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Step By Step Learners
Some children learn better when information is grouped together in smaller parts. Use graphic organizers to chunk and view pieces of knowledge. Verbally explain a series of steps before having them start an activity or math problem.
Children who work best with abstract concepts and ideas are Understanding Learners. Encourage these kids to ask questions aloud. Give them opportunities to reason with logic.
Kids who learn best through self-expression understand information with their feelings. They can also learn by seeing images and pictures. Ask them to draw or paint the main idea of the lesson. Connect their personal experiences with their feelings of the topic learned.
Interpersonal Learners enjoy working with others. Provide opportunities for group projects. Let them discuss the main points of the lesson with a friend. Allow for peer editing and group read alouds.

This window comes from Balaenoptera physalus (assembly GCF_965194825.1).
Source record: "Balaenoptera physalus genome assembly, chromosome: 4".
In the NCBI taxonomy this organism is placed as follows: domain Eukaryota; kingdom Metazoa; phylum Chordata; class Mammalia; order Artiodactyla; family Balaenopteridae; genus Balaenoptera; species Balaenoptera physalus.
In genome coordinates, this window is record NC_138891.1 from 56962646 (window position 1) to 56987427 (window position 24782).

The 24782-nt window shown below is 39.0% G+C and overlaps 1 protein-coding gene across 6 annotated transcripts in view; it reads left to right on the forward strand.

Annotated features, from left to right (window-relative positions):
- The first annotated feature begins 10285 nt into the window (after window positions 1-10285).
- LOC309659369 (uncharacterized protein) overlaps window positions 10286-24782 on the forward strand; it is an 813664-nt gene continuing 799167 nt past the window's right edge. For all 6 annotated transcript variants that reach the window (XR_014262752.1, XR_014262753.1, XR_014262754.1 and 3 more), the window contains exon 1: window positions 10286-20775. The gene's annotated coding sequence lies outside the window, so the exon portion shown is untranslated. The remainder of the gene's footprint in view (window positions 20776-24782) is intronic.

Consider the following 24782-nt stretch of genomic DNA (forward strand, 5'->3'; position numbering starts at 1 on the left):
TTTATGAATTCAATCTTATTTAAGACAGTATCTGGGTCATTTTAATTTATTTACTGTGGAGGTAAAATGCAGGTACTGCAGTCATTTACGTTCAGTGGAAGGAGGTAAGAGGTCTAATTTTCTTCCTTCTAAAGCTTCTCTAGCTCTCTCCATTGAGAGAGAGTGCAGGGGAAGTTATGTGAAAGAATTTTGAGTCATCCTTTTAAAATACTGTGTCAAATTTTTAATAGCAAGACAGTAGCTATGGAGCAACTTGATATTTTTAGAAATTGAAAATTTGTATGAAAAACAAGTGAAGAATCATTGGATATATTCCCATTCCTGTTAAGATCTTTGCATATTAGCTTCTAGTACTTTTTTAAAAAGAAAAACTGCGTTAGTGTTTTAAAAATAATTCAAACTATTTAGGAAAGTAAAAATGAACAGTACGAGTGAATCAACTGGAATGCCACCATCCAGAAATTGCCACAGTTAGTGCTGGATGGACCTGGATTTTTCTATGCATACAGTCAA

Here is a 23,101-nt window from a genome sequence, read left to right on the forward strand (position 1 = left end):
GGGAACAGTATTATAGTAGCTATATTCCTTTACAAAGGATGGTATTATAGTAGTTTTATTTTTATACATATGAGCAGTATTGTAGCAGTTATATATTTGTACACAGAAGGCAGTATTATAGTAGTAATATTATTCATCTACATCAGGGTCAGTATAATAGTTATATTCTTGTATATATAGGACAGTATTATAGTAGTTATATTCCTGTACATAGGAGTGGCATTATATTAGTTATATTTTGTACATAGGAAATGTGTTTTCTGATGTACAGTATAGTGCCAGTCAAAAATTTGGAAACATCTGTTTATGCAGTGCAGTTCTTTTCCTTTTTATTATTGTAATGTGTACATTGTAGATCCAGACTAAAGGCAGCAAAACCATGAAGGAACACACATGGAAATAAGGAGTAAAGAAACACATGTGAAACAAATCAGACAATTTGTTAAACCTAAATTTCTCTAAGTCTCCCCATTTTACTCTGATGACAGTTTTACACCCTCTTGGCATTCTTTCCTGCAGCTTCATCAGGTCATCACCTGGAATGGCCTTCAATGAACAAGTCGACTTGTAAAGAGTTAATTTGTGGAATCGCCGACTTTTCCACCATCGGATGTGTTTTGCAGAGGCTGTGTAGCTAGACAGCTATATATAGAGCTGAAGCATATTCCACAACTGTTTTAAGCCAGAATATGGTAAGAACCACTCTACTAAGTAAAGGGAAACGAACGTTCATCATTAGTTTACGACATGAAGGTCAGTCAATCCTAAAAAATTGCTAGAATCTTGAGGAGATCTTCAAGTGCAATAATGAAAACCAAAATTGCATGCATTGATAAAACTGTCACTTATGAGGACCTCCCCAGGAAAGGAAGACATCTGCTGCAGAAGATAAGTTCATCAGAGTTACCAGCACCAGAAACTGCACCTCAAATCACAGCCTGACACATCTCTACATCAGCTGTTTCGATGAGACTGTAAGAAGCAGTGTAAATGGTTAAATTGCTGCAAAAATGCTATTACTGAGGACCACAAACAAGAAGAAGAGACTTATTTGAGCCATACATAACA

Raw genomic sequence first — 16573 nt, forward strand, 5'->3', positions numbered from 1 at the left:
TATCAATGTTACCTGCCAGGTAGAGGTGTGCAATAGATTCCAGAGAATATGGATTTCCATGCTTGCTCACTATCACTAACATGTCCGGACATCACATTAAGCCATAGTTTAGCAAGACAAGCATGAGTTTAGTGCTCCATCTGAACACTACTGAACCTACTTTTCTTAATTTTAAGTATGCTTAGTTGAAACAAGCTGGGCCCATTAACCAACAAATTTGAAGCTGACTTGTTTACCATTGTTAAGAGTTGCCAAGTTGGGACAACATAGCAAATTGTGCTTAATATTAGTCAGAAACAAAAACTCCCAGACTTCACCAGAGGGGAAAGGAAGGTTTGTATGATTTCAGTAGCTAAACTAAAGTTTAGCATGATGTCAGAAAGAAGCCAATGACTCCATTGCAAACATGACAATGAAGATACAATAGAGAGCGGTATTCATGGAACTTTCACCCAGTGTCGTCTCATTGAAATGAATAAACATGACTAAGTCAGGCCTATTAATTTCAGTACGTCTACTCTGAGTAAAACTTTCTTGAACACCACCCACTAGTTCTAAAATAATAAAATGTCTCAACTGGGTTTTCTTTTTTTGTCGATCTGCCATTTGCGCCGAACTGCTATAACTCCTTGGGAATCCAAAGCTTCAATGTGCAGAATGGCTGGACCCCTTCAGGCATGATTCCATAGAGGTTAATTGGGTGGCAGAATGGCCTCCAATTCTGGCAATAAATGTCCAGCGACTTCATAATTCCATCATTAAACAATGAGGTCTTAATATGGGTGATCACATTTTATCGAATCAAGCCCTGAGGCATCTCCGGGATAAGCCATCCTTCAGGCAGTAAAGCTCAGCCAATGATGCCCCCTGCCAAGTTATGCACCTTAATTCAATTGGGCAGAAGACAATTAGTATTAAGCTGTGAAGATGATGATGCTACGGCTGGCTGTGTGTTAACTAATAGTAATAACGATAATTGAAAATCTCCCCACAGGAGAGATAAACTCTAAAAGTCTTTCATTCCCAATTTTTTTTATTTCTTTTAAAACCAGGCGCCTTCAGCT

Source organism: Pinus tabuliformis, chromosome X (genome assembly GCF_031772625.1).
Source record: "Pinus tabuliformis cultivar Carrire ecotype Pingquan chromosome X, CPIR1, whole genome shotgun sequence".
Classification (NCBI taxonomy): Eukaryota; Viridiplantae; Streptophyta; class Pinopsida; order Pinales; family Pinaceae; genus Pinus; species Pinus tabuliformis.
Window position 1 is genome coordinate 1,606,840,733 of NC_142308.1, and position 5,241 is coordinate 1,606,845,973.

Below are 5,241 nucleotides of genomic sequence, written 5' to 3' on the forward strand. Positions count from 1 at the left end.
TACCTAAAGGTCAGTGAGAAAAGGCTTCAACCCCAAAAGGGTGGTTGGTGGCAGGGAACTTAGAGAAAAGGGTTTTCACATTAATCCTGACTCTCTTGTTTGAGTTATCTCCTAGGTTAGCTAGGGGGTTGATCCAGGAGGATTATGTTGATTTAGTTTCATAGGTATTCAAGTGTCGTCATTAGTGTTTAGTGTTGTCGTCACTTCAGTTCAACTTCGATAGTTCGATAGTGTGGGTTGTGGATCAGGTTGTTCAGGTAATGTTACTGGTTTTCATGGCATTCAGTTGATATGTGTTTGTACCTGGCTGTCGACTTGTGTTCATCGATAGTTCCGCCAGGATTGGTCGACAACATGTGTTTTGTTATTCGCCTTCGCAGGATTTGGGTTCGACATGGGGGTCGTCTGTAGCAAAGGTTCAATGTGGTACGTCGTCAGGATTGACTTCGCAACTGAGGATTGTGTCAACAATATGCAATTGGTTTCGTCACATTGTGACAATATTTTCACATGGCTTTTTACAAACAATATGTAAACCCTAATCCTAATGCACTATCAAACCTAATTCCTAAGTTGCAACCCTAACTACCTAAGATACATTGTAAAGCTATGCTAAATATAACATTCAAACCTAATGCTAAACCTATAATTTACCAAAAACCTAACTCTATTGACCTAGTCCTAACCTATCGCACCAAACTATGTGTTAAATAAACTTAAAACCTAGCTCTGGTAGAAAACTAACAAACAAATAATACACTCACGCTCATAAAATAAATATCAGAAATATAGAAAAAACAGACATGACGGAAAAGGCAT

Some learners understand new information best with language. Give verbal directions. Say the meaning of visual headings and illustrations out loud. Encourage students to think and reason aloud. Recite new vocabulary words. Write and rewrite important information.
Some children learn best by using logic and evidence to support their learning. These learners enjoy solving problems in math and science. Inspire them to enter the science fair. Prompt these learners to flip through math flashcards.
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Other kids learn best by doing. Actively engage them in hands-on activities. Have them use their bodies to understand new information. Plan for movement in the classroom. Touch sandpaper to learn the meaning of rough, or touch silk to learn the meaning of smooth.
Other children understand new information best by using visual and spatial abilities. Provide graphs, maps, and constructed models. Use diagrams and charts to teach multi-step processes.
Some children enjoy using music and sounds to help them learn. Sing rhymes and educational songs to remember new information. Quietly play classical music while your child completes schoolwork.